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"The Hurt Locker"

Directed by Kathryn Bigelow.
Written by Mark Boal
Starring Jeremy Renner, Anthony Mackie, and Brian Geraghty.
Release Year:  2009
Review Date:  7/12/09


I don't know if a movie has been as intense as "The Hurt Locker" in a while, at least amongst flicks I have seen...your stomach will really be in a ball after watching this puppy!

Based on a screenplay by journalist Mark Boal, "The Hurt Locker" follows three soldiers during a 40-day stretch in and around Baghdad as they try to survive in time to fight even more missions for their commanders in the U.S. Army.  Sgt. Sanborn (Anthony Mackie) and a Specialist named Eldredge (Brian Geraghty) were working with a staff sergeant and bomb specialist named Thompson (Guy Pearce) until Thompson was killed in an action that opens the film's events.  Enter Staff Sgt. James (Jeremy Renner, from "28 Weeks Later" and the antagonist from "S.W.A.T."), a wild man who has defused nearly 900 explosive devices for other units and has been brought over to lead Sanborn's outfit on the front lines.  At the end of this forty days, all three men can go home to their lives if they can just stay alive long enough to see the day.

Director Kathryn Bigelow's film career has mainly been an up-and-down wash; her best highlight is probably "Point Break", a film that isn't great but IS legendary in its own right.  With "The Hurt Locker", she has made a film that is well-directed and has a great level of detail in its script even without being a wordy affair.  This is strengthened by tense action sequences and, at times, sheer horror...the film questions why anyone would want to dig around for explosives when you've got such a high rate of failure and such a delicate line to walk between life and death.  Lots of folks die in "The Hurt Locker" but in ways that speak to the film's realistic take on the built-in drama of James' attempts to consistently work under fire to take out bombs that could hurt dozens of people.

Renner and Mackie, the main leads here, are solid; Geraghty is also strong as the group's third wheel and designated low man on the totem pole.  Bigelow and her casting team score big cameos with bit parts by Pearce as well as Ralph Fiennes and David Morse...even Evangeline Lilly from "Lost" appears late in the film, too.  But, these are the kind of cameos that work in films, unlike the strange cameos in the recent "Public Enemies"...none of these cameos feel like they were added for the sake of selling product, or to help confuse the situation.  It just seems like Fiennes was available to fill a part that isn't that important but requires strong work in the brief time he's onscreen.

As the movie goes along, it loses some steam when it is not on the battlefield...war movie clichés have to show up eventually, so when they do--we have to have scenes of boys being boys at the barracks or the natural effect of a non-soldier showing up on the battlefield just when we need a token character to die--they fall a little flat and take away from the incredible screen experience of battle.  And, me being me, I kinda wanted one more action scene, a little run-and-gun shoot-'em-up, not just all of the moments of bombs being defused (or not) in the nick of time.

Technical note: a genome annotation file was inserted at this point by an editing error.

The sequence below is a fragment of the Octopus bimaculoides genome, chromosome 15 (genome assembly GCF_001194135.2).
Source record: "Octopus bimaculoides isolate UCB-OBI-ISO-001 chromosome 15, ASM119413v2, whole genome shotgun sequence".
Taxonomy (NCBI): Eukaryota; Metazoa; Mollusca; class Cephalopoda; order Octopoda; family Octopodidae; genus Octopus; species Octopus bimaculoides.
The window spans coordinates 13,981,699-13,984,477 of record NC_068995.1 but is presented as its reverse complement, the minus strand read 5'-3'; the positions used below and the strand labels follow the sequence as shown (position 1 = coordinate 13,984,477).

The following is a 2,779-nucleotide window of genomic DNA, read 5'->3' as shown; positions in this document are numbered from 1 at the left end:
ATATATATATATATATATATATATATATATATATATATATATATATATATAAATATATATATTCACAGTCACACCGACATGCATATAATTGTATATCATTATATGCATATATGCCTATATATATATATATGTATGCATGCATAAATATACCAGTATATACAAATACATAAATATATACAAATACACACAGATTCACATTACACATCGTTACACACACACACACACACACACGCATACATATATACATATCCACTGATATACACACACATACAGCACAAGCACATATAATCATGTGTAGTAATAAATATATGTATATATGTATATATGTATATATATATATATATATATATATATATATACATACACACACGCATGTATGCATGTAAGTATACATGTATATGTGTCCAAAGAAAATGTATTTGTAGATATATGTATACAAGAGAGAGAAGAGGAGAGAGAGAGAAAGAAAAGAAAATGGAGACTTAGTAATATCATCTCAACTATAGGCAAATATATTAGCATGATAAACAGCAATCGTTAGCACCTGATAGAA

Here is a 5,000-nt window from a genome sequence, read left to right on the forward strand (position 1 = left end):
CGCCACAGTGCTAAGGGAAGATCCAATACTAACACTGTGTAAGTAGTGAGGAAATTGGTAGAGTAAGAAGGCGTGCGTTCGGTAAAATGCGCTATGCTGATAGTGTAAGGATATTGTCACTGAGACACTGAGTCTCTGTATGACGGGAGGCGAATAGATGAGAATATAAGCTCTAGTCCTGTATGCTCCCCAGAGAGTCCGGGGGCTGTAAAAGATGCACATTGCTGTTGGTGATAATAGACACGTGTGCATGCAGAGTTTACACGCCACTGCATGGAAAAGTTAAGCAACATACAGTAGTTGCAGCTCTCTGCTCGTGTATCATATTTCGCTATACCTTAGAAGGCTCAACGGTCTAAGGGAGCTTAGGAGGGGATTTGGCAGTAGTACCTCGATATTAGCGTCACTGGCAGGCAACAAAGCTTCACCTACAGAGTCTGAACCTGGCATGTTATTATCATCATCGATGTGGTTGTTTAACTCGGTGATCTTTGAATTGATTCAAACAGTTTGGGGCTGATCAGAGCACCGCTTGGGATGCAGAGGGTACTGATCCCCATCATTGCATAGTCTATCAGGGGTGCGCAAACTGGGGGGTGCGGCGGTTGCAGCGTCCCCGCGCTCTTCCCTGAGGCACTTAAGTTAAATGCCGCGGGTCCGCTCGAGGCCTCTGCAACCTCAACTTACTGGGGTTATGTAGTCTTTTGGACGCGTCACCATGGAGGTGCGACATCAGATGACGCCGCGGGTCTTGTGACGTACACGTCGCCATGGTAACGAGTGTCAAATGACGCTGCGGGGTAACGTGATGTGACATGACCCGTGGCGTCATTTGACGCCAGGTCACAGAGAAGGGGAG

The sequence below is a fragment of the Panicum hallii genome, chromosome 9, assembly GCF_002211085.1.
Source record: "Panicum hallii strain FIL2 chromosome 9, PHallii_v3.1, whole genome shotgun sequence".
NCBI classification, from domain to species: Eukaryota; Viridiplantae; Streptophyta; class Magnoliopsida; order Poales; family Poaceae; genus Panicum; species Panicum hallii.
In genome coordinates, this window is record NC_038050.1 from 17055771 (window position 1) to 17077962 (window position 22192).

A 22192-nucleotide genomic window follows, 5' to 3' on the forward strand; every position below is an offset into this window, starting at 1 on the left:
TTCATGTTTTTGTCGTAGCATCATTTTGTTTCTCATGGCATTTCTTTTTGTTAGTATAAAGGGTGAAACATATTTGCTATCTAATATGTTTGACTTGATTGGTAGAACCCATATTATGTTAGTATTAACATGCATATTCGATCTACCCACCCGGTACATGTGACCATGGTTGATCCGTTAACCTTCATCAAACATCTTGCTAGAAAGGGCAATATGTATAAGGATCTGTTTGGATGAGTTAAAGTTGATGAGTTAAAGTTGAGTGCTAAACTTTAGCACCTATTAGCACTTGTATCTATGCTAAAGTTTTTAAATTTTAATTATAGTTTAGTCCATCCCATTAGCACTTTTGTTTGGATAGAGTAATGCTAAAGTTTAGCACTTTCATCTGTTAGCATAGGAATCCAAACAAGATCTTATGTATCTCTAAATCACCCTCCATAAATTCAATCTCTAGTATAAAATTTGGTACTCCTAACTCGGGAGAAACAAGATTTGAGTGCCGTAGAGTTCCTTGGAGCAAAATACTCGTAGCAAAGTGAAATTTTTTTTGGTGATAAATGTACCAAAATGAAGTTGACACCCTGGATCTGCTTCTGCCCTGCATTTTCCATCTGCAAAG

But, "The Hurt Locker" is strong, and it's just outside of top dog status for me.  Hopefully, Bigelow is getting better with age and Renner gets the chance to show that charisma in front of other similar films soon.

Rating:  $9.50 Show


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Bellview Rating System:

"Opening Weekend":  This is the highest rating a movie can receive.  Reserved for movies that exhibit the highest level of acting, plot, character development, setting...or Salma Hayek.  Not necessarily in that order. 

"$X.XX Show":  This price changes each year due to the inflation of movie prices; currently, it is the $9.50 Show.  While not technically perfect, this is a movie that will still entertain you at a very high level.  "Undercover Brother" falls into this category; it's no "Casablanca", but you'll have a great time watching.  The $9.50 Show won't win any Oscars, but you'll be quoting lines from the thing for ages (see "Office Space"). 

"Matinee":  An average movie that merits no more than a $6.50 viewing at your local theater.  Seeing it for less than $9.50 will make you feel a lot better about yourself.  A movie like "Blue Crush" fits this category; you leave the theater saying "That wasn't too, did you see that Lakers game last night?" 

"Rental":  This rating indicates a movie that you see in the previews and say to your friend, "I'll be sure to miss that one."  Mostly forgettable, you couldn't lose too much by going to Hollywood Video and paying $3 to watch it with your sig other, but you would only do that if the video store was out of copies of "Ronin."  If you can, see this movie for free.  This is what your TV Guide would give "one and a half stars." 

"Hard Vice":  This rating is the bottom of the barrel.  A movie that only six other human beings have witnessed, this is the worst movie I have ever seen.  A Shannon Tweed "thriller," it is so bad as to be funny during almost every one of its 84 minutes, and includes the worst ending ever put into a movie.  Marginally worse than "Cabin Boy", "The Avengers" or "Leonard, Part 6", this rating means that you should avoid this movie at all costs, or no costs, EVEN IF YOU CAN SEE IT FOR FREE!  (Warning:  strong profanity will be used in all reviews of "Hard Vice"-rated movies.)

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The "fine print":
All material by Justin Elliot Bell for SMR/Bellview/ except where noted
© 1999-2009 Justin Elliot Bell This site was last updated 07/12/09